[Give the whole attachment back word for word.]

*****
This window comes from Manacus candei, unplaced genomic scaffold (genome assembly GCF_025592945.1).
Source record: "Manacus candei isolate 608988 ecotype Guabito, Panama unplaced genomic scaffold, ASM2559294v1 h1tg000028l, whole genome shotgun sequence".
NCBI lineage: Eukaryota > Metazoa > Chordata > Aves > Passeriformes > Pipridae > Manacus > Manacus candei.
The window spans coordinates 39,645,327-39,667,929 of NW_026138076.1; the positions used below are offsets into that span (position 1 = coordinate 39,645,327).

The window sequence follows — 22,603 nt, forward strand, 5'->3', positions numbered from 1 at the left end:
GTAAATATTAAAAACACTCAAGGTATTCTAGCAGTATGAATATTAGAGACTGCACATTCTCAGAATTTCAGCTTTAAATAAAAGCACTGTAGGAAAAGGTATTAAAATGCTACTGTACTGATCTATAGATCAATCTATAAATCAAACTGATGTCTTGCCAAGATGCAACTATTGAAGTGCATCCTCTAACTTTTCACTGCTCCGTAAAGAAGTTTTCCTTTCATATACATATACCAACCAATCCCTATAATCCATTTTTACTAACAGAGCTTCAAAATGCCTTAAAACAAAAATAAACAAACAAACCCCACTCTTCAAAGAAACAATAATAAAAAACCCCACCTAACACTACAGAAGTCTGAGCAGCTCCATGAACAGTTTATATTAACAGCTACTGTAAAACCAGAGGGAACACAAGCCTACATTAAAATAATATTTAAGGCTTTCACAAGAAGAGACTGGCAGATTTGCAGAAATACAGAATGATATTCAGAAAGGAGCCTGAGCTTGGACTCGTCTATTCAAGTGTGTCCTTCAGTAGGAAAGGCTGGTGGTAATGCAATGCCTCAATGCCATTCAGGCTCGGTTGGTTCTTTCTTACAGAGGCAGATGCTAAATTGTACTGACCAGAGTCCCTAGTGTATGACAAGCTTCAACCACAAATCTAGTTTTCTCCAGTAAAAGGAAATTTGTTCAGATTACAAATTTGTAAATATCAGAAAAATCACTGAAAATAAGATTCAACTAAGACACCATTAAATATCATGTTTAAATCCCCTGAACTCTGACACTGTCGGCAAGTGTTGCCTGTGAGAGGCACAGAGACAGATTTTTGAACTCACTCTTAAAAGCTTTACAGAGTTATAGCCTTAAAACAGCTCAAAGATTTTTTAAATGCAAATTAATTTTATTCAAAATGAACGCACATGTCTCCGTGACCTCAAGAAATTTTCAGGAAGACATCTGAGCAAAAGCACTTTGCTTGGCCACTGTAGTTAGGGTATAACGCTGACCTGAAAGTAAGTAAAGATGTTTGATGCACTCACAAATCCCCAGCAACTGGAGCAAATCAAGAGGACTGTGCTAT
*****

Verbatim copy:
This window comes from Manacus candei, unplaced genomic scaffold (genome assembly GCF_025592945.1).
Source record: "Manacus candei isolate 608988 ecotype Guabito, Panama unplaced genomic scaffold, ASM2559294v1 h1tg000028l, whole genome shotgun sequence".
NCBI lineage: Eukaryota > Metazoa > Chordata > Aves > Passeriformes > Pipridae > Manacus > Manacus candei.
The window spans coordinates 39,645,327-39,667,929 of NW_026138076.1; the positions used below are offsets into that span (position 1 = coordinate 39,645,327).

The window sequence follows — 22,603 nt, forward strand, 5'->3', positions numbered from 1 at the left end:
GTAAATATTAAAAACACTCAAGGTATTCTAGCAGTATGAATATTAGAGACTGCACATTCTCAGAATTTCAGCTTTAAATAAAAGCACTGTAGGAAAAGGTATTAAAATGCTACTGTACTGATCTATAGATCAATCTATAAATCAAACTGATGTCTTGCCAAGATGCAACTATTGAAGTGCATCCTCTAACTTTTCACTGCTCCGTAAAGAAGTTTTCCTTTCATATACATATACCAACCAATCCCTATAATCCATTTTTACTAACAGAGCTTCAAAATGCCTTAAAACAAAAATAAACAAACAAACCCCACTCTTCAAAGAAACAATAATAAAAAACCCCACCTAACACTACAGAAGTCTGAGCAGCTCCATGAACAGTTTATATTAACAGCTACTGTAAAACCAGAGGGAACACAAGCCTACATTAAAATAATATTTAAGGCTTTCACAAGAAGAGACTGGCAGATTTGCAGAAATACAGAATGATATTCAGAAAGGAGCCTGAGCTTGGACTCGTCTATTCAAGTGTGTCCTTCAGTAGGAAAGGCTGGTGGTAATGCAATGCCTCAATGCCATTCAGGCTCGGTTGGTTCTTTCTTACAGAGGCAGATGCTAAATTGTACTGACCAGAGTCCCTAGTGTATGACAAGCTTCAACCACAAATCTAGTTTTCTCCAGTAAAAGGAAATTTGTTCAGATTACAAATTTGTAAATATCAGAAAAATCACTGAAAATAAGATTCAACTAAGACACCATTAAATATCATGTTTAAATCCCCTGAACTCTGACACTGTCGGCAAGTGTTGCCTGTGAGAGGCACAGAGACAGATTTTTGAACTCACTCTTAAAAGCTTTACAGAGTTATAGCCTTAAAACAGCTCAAAGATTTTTTAAATGCAAATTAATTTTATTCAAAATGAACGCACATGTCTCCGTGACCTCAAGAAATTTTCAGGAAGACATCTGAGCAAAAGCACTTTGCTTGGCCACTGTAGTTAGGGTATAACGCTGACCTGAAAGTAAGTAAAGATGTTTGATGCACTCACAAATCCCCAGCAACTGGAGCAAATCAAGAGGACTGTGCTAT